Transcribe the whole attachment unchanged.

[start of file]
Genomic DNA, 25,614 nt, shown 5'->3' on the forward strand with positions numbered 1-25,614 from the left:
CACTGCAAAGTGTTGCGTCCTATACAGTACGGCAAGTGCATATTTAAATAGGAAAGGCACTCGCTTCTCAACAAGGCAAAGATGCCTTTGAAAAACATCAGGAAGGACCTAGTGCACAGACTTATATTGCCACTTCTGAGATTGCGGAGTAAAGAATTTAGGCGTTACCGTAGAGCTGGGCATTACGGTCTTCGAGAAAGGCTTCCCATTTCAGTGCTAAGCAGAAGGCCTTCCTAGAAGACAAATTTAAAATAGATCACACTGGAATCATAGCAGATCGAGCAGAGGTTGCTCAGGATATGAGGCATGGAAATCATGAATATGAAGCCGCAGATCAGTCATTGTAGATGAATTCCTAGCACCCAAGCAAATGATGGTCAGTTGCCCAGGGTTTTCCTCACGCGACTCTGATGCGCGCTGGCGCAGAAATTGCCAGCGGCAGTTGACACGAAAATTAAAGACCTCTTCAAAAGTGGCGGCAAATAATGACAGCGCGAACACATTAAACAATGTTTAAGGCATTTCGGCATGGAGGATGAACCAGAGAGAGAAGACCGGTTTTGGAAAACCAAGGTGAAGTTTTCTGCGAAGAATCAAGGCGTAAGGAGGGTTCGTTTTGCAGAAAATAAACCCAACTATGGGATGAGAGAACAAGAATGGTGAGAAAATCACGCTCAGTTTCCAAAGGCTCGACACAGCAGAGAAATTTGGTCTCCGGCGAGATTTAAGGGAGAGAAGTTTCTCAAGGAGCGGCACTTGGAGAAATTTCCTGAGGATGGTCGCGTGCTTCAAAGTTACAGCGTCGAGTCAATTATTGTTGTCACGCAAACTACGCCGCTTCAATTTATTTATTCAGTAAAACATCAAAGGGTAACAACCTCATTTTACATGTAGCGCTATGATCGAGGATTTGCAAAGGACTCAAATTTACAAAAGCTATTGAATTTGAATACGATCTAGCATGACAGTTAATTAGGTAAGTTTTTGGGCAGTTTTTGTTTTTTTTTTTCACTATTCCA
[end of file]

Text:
Genomic DNA, 25,614 nt, shown 5'->3' on the forward strand with positions numbered 1-25,614 from the left:
CACTGCAAAGTGTTGCGTCCTATACAGTACGGCAAGTGCATATTTAAATAGGAAAGGCACTCGCTTCTCAACAAGGCAAAGATGCCTTTGAAAAACATCAGGAAGGACCTAGTGCACAGACTTATATTGCCACTTCTGAGATTGCGGAGTAAAGAATTTAGGCGTTACCGTAGAGCTGGGCATTACGGTCTTCGAGAAAGGCTTCCCATTTCAGTGCTAAGCAGAAGGCCTTCCTAGAAGACAAATTTAAAATAGATCACACTGGAATCATAGCAGATCGAGCAGAGGTTGCTCAGGATATGAGGCATGGAAATCATGAATATGAAGCCGCAGATCAGTCATTGTAGATGAATTCCTAGCACCCAAGCAAATGATGGTCAGTTGCCCAGGGTTTTCCTCACGCGACTCTGATGCGCGCTGGCGCAGAAATTGCCAGCGGCAGTTGACACGAAAATTAAAGACCTCTTCAAAAGTGGCGGCAAATAATGACAGCGCGAACACATTAAACAATGTTTAAGGCATTTCGGCATGGAGGATGAACCAGAGAGAGAAGACCGGTTTTGGAAAACCAAGGTGAAGTTTTCTGCGAAGAATCAAGGCGTAAGGAGGGTTCGTTTTGCAGAAAATAAACCCAACTATGGGATGAGAGAACAAGAATGGTGAGAAAATCACGCTCAGTTTCCAAAGGCTCGACACAGCAGAGAAATTTGGTCTCCGGCGAGATTTAAGGGAGAGAAGTTTCTCAAGGAGCGGCACTTGGAGAAATTTCCTGAGGATGGTCGCGTGCTTCAAAGTTACAGCGTCGAGTCAATTATTGTTGTCACGCAAACTACGCCGCTTCAATTTATTTATTCAGTAAAACATCAAAGGGTAACAACCTCATTTTACATGTAGCGCTATGATCGAGGATTTGCAAAGGACTCAAATTTACAAAAGCTATTGAATTTGAATACGATCTAGCATGACAGTTAATTAGGTAAGTTTTTGGGCAGTTTTTGTTTTTTTTTTTCACTATTCCA